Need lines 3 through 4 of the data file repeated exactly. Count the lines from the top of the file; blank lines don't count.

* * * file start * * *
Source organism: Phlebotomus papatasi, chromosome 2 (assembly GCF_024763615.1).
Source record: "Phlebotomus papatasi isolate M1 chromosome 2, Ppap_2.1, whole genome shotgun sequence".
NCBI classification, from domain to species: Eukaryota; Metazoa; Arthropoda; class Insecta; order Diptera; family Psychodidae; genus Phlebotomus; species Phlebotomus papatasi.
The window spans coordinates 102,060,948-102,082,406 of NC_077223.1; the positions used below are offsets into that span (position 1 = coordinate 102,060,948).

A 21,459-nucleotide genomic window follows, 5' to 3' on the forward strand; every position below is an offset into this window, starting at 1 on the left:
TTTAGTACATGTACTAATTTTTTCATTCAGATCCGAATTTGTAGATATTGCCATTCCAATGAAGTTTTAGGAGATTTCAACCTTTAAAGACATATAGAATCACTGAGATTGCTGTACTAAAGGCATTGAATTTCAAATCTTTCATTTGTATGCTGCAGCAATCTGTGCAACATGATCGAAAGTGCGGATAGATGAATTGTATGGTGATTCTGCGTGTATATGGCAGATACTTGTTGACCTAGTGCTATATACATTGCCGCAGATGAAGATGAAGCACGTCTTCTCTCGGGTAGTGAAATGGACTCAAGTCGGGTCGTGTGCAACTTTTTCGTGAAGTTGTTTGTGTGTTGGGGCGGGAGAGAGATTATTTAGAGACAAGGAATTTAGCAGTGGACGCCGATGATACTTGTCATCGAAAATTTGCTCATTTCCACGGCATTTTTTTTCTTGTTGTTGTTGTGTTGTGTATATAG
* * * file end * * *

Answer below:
NCBI classification, from domain to species: Eukaryota; Metazoa; Arthropoda; class Insecta; order Diptera; family Psychodidae; genus Phlebotomus; species Phlebotomus papatasi.
The window spans coordinates 102,060,948-102,082,406 of NC_077223.1; the positions used below are offsets into that span (position 1 = coordinate 102,060,948).